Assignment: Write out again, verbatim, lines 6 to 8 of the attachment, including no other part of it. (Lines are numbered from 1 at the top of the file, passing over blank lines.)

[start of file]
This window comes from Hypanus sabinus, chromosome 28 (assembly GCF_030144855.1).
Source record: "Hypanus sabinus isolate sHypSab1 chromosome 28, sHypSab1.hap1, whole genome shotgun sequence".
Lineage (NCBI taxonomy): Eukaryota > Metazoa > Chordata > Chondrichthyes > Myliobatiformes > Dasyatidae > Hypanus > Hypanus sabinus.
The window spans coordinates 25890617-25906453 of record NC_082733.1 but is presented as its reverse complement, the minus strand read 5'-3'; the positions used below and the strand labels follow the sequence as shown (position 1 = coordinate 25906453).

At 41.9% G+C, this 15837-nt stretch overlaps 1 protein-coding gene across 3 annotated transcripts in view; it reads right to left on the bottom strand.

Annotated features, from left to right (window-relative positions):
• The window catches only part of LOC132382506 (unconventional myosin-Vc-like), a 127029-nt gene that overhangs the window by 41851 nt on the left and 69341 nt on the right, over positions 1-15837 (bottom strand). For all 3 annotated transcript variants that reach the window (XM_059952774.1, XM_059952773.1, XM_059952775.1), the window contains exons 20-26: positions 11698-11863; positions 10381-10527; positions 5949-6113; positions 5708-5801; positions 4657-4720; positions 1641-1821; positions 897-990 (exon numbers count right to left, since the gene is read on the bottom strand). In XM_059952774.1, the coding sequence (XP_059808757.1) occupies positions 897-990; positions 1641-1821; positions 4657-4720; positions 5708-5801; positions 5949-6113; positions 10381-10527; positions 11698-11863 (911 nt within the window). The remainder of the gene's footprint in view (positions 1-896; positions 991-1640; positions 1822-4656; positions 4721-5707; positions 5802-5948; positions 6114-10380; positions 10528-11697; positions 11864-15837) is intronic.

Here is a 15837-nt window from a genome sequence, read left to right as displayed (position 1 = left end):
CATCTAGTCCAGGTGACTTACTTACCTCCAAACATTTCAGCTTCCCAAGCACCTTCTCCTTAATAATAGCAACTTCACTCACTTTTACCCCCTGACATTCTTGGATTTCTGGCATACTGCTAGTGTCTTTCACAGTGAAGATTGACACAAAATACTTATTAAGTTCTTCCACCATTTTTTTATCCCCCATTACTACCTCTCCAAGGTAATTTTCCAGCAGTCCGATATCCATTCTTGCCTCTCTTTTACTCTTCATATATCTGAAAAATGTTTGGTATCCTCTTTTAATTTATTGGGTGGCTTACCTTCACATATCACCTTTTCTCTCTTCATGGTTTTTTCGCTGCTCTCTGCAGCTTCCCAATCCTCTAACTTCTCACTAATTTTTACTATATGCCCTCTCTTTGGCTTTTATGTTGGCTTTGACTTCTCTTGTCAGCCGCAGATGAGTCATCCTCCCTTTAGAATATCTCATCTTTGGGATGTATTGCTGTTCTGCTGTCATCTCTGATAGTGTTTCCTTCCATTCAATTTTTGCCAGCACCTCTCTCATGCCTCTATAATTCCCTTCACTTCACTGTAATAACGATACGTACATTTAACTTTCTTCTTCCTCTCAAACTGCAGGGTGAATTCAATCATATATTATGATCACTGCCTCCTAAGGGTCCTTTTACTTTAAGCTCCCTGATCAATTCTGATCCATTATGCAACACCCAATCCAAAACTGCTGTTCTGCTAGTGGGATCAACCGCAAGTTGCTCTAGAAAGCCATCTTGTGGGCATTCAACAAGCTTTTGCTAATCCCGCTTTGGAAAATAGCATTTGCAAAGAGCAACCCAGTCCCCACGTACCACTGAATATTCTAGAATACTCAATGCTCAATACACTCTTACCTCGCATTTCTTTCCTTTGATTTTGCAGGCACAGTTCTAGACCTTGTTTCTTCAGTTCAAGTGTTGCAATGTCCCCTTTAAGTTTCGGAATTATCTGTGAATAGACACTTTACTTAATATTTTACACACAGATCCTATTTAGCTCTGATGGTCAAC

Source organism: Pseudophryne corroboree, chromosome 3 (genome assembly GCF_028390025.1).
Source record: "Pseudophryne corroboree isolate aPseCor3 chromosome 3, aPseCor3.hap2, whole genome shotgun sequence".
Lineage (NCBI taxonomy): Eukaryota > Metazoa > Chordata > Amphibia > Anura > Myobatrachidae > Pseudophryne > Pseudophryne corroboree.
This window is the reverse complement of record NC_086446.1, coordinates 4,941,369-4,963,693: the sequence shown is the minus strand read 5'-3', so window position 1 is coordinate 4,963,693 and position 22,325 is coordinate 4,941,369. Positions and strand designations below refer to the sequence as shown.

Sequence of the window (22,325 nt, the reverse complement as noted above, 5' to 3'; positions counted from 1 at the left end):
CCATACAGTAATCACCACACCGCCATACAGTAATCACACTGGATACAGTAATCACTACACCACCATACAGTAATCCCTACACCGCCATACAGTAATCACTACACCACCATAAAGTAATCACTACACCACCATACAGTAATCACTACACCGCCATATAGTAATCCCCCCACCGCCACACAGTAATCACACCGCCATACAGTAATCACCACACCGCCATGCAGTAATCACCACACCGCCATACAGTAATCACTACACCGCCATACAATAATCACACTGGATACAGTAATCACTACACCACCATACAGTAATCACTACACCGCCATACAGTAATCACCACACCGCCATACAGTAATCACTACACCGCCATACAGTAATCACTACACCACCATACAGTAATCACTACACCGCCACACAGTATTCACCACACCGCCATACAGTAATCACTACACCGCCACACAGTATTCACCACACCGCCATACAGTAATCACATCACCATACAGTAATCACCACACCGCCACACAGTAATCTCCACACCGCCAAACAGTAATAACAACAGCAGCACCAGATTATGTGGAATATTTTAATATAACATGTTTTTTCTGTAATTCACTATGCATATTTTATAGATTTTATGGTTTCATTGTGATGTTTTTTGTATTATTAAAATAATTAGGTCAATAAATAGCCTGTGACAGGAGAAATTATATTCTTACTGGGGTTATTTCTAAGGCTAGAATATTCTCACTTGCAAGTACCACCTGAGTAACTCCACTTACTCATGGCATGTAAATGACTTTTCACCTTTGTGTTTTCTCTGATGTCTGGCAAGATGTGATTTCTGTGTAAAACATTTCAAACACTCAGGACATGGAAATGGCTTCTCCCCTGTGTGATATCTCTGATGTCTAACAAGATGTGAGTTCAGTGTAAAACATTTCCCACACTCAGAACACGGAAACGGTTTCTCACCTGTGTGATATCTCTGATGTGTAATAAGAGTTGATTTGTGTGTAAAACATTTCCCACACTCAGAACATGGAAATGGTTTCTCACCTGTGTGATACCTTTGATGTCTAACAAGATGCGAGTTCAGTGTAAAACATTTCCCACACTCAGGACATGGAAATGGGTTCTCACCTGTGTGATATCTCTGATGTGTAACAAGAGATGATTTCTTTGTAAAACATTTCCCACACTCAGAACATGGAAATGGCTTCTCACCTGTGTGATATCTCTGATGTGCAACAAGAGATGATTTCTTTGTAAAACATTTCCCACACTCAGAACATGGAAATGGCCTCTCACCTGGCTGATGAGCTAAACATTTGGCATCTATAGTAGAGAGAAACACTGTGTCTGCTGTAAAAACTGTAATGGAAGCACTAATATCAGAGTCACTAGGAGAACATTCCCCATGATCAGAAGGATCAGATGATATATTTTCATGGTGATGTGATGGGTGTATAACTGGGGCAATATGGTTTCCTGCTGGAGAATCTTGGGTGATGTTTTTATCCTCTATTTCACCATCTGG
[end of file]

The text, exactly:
Annotated features, from left to right (window-relative positions):
• The window catches only part of LOC132382506 (unconventional myosin-Vc-like), a 127029-nt gene that overhangs the window by 41851 nt on the left and 69341 nt on the right, over positions 1-15837 (bottom strand). For all 3 annotated transcript variants that reach the window (XM_059952774.1, XM_059952773.1, XM_059952775.1), the window contains exons 20-26: positions 11698-11863; positions 10381-10527; positions 5949-6113; positions 5708-5801; positions 4657-4720; positions 1641-1821; positions 897-990 (exon numbers count right to left, since the gene is read on the bottom strand). In XM_059952774.1, the coding sequence (XP_059808757.1) occupies positions 897-990; positions 1641-1821; positions 4657-4720; positions 5708-5801; positions 5949-6113; positions 10381-10527; positions 11698-11863 (911 nt within the window). The remainder of the gene's footprint in view (positions 1-896; positions 991-1640; positions 1822-4656; positions 4721-5707; positions 5802-5948; positions 6114-10380; positions 10528-11697; positions 11864-15837) is intronic.

Here is a 15837-nt window from a genome sequence, read left to right as displayed (position 1 = left end):